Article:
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Table of Contents
CLINICAL SIGN
Year : 2015  |  Volume : 18  |  Issue : 3  |  Page : 284-285
 

Ipsipulsion: A forgotten sign of lateral medullary syndrome


1 Department of Neurology, Sanjay Gandhi Postgraduate Institute of Medical Sciences, Lucknow, Uttar Pradesh, India
2 Department of Radiology, Sanjay Gandhi Postgraduate Institute of Medical Sciences, Lucknow, Uttar Pradesh, India

Date of Submission06-Oct-2014
Date of Decision30-Oct-2014
Date of Acceptance02-Dec-2014
Date of Web Publication6-Aug-2015

Correspondence Address:
Vimal Kumar Paliwal
Department of Neurology, Sanjay Gandhi Postgraduate Institute of Medical Sciences, Lucknow - 226 014, Uttar Pradesh
India
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Source of Support: None, Conflict of Interest: None


DOI: 10.4103/0972-2327.150621

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   Abstract 

Ipsipulsion is a clinical sign specifically seen in lateral medullary syndrome. It is characterized by two involuntary phenomenons. One is static eye deviation ipsilateral to the side of lesion especially in the absence of visual fixation. Second is the saccadic lateropulsion whereby voluntary saccades towards the side of lesion are hypermetric and saccades towards opposite side are hypometric. The vertical saccades may also appear oblique. Ipsipulsion is produced due to damage to the contralateral olivocerebellar pathways that crosses midline in medulla and pass through the ipsilateral inferior cerebellar peduncle to supply ipsilateral cerebellar hemisphere.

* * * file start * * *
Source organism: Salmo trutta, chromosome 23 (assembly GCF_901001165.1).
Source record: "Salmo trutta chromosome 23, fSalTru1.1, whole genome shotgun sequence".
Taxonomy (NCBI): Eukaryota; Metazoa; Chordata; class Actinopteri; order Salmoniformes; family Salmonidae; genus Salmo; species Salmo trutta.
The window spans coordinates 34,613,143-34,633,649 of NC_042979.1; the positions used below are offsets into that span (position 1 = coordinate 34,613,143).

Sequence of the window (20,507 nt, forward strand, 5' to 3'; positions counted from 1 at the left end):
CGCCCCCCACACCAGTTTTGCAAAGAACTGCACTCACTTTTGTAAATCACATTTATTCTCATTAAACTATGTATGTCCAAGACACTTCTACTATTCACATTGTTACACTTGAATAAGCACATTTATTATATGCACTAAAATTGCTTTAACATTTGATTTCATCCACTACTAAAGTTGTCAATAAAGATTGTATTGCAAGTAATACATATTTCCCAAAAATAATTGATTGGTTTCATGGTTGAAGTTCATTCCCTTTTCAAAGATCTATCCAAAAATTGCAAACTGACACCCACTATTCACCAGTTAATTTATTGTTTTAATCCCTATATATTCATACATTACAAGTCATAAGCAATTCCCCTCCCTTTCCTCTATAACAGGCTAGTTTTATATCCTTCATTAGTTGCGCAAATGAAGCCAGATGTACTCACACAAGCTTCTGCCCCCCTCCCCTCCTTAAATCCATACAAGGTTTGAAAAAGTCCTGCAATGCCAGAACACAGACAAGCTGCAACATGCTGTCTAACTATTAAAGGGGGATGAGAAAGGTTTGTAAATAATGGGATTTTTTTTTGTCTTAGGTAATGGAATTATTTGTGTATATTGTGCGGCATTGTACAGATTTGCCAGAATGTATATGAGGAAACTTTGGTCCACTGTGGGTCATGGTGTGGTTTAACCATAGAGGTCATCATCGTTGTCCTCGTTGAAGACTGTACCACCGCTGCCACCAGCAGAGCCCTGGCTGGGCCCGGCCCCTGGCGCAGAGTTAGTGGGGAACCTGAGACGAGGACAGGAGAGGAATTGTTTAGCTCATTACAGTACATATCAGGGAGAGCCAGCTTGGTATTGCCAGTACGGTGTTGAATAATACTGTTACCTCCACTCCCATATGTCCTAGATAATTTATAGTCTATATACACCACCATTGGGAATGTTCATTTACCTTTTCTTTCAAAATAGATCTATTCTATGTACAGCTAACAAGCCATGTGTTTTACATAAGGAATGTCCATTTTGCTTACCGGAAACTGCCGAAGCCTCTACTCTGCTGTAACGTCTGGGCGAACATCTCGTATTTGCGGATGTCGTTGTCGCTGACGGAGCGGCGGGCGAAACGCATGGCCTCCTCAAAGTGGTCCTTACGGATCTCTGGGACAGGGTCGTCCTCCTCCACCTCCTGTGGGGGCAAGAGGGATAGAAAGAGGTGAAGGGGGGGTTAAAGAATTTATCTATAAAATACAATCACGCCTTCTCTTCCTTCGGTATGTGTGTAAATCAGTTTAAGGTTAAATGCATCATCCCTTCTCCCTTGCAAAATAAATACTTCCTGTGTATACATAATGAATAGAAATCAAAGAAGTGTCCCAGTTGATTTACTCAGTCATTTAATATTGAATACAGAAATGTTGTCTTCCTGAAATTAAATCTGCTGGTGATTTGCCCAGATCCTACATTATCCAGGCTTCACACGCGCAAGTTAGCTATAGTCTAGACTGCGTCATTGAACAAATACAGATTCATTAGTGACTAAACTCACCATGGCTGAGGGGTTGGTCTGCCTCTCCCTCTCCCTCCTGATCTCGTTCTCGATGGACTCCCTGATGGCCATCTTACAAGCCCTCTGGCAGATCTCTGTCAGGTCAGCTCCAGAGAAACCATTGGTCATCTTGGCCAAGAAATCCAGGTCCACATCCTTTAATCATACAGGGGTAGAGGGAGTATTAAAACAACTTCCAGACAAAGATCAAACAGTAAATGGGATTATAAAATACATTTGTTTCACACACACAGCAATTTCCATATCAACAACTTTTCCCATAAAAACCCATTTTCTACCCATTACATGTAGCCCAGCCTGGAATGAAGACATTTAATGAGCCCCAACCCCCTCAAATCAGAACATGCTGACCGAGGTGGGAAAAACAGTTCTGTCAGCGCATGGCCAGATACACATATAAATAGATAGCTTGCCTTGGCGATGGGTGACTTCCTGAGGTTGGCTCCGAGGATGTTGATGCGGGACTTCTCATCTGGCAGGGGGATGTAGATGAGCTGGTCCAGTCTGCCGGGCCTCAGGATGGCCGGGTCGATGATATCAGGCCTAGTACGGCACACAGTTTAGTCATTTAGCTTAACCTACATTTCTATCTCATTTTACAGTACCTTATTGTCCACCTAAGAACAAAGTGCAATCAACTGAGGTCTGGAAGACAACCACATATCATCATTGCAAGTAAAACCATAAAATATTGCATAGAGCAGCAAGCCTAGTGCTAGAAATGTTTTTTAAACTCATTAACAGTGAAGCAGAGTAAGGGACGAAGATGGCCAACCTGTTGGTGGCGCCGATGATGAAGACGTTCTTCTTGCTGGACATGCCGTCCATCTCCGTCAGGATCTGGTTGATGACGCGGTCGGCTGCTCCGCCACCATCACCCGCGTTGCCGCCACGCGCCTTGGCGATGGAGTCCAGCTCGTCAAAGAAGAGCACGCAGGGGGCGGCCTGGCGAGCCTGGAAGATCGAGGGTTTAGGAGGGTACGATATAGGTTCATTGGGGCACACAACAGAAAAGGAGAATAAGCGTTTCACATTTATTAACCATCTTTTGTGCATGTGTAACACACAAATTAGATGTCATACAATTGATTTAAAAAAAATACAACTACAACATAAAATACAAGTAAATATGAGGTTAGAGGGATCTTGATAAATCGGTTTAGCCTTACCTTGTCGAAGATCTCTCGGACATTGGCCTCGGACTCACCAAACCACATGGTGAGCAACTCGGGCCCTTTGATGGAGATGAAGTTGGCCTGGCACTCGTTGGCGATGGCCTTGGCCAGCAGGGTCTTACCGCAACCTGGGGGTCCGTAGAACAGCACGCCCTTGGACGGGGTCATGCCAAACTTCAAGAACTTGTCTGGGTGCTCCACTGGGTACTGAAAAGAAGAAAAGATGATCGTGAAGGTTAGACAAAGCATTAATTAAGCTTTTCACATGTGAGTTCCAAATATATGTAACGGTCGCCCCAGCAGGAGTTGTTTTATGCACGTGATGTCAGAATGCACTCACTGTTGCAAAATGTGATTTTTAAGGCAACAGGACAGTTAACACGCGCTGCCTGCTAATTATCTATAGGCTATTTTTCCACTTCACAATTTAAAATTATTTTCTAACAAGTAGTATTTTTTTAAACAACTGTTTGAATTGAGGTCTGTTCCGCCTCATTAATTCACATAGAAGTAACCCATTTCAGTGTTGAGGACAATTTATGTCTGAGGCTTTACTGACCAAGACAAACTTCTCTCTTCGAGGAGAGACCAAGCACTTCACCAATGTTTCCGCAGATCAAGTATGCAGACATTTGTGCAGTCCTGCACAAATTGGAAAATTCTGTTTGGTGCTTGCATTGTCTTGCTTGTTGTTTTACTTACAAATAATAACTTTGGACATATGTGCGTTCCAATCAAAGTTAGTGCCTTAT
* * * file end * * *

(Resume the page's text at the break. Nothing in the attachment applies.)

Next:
Keywords: Ipsipulsion, lateral medullary syndrome, saccadic lateropulsion, Wallenberg′s syndrome


How to cite this article:
Paliwal VK, Kumar S, Gupta DK, Neyaz Z. Ipsipulsion: A forgotten sign of lateral medullary syndrome. Ann Indian Acad Neurol 2015;18:284-5

How to cite this URL:
Paliwal VK, Kumar S, Gupta DK, Neyaz Z. Ipsipulsion: A forgotten sign of lateral medullary syndrome. Ann Indian Acad Neurol [serial online] 2015 [cited 2019 Jan 16];18:284-5. Available from: http://www.annalsofian.org/text.asp?2015/18/3/284/150621



   Introduction Top